Fire Suction

Physics allows us to manipulate the world around us in fun and creative ways.  The fire suction experiment is a good example.  We want to grab a penny from a plate that is covered in water, but we don’t want to touch the water.  At our disposal we have an empty soda can, some matches, and a glass.  What do we do? Well, we light the matches and put them inside of the coke can (cut in half) and cover the water and can with the glass as seen in the video.  As if by magic the water gets sucked up into the glass leaving the penny exposed to the air!  Walah!


So what was actually happening?  We are taking advantage of a principle called the Ideal Gas Law: PV=nRT.  Since the volume of the glass won’t change, the important part for this experiment is that the pressure exerted by a gas is proportional to its temperature.  So as the gas gets hotter it exerts more pressure.  The glass separates our system so that there are two different sources of air pressing on the water covering the penny: the air inside the glass and the air outside the glass. The match heats up the air on the inside.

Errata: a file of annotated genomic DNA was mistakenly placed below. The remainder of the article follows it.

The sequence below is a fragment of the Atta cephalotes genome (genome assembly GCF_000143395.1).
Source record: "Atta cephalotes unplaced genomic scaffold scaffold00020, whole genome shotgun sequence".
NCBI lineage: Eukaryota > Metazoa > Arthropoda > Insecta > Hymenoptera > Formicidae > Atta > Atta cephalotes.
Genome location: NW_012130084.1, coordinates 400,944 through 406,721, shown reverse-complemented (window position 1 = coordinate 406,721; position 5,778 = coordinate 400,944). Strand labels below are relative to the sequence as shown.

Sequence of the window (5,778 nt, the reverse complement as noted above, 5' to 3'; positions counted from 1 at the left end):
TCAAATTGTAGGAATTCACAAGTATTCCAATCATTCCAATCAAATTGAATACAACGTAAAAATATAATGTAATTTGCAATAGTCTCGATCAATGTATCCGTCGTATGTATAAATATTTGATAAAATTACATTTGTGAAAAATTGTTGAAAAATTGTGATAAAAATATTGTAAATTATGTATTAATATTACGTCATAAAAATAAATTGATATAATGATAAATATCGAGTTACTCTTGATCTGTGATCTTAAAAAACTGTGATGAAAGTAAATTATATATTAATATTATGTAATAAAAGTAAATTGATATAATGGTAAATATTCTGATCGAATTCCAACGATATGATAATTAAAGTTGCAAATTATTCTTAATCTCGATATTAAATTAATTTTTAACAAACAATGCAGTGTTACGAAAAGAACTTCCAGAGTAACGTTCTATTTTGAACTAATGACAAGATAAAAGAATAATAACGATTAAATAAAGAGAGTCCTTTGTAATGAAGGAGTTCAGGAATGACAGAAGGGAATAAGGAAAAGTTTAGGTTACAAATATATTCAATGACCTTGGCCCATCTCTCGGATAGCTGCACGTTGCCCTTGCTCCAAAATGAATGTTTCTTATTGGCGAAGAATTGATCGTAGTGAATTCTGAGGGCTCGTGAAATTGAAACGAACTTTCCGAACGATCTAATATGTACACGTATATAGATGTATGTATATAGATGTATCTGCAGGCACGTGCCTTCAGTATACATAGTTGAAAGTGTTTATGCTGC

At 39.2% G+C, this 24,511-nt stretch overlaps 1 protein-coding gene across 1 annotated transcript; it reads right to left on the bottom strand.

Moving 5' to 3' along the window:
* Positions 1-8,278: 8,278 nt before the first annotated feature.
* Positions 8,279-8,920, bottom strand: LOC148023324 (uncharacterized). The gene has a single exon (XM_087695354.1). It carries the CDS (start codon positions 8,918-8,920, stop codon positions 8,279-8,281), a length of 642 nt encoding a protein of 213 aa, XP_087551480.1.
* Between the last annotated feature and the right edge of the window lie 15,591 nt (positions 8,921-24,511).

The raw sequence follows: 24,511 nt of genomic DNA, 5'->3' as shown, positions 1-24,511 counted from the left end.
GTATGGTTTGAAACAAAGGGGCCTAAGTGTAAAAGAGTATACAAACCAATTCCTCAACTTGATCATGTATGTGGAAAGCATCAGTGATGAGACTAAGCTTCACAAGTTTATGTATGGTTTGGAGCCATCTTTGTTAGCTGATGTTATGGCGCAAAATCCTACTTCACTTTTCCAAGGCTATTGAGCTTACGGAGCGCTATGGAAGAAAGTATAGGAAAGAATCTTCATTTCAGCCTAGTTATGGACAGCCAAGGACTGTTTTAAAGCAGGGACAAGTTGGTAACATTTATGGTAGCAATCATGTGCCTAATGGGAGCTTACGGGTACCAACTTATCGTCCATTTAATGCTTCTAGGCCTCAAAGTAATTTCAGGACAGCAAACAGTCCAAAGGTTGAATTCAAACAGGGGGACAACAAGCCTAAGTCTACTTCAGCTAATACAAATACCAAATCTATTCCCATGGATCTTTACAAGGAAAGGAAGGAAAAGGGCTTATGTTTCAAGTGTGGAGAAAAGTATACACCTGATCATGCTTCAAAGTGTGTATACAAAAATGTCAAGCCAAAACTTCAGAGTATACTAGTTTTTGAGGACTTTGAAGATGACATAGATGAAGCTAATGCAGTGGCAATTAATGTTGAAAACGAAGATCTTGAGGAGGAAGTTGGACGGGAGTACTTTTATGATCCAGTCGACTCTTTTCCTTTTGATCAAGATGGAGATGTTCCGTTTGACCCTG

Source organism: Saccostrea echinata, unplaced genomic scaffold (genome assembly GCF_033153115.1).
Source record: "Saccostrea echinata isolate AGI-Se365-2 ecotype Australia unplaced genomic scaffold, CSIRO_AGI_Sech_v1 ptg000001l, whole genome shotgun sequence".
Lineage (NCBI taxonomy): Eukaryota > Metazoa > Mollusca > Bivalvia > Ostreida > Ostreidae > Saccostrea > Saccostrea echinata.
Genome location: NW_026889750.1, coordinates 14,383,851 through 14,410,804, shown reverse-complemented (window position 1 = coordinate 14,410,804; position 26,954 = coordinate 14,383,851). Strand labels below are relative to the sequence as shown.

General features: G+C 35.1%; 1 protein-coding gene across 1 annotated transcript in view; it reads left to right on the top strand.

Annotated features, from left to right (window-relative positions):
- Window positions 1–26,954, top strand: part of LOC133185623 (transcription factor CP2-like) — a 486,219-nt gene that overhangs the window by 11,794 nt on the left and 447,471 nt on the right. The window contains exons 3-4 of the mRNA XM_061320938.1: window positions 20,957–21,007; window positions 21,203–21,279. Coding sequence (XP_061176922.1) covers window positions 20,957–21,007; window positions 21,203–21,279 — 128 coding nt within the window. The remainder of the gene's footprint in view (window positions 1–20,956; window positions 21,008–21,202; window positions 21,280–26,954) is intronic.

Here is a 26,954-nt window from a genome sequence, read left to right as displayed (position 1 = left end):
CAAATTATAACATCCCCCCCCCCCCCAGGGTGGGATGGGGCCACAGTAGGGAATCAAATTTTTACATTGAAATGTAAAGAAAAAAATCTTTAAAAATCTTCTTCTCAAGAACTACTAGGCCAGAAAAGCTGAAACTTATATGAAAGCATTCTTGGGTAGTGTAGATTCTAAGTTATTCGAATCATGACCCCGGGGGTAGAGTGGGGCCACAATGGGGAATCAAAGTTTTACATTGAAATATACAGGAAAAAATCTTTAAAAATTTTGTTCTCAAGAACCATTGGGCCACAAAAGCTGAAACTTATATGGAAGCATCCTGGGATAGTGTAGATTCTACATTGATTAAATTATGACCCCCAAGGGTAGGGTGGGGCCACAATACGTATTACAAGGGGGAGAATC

As the temperature of the air inside the glass drops, the pressure it exerts on the water also decreases.  That decrease in pressure causes the water outside the glass to get pushed into the glass by the air outside the glass.  Eventually the system balances with all of the water sucked into the glass.  That’s pretty cool!


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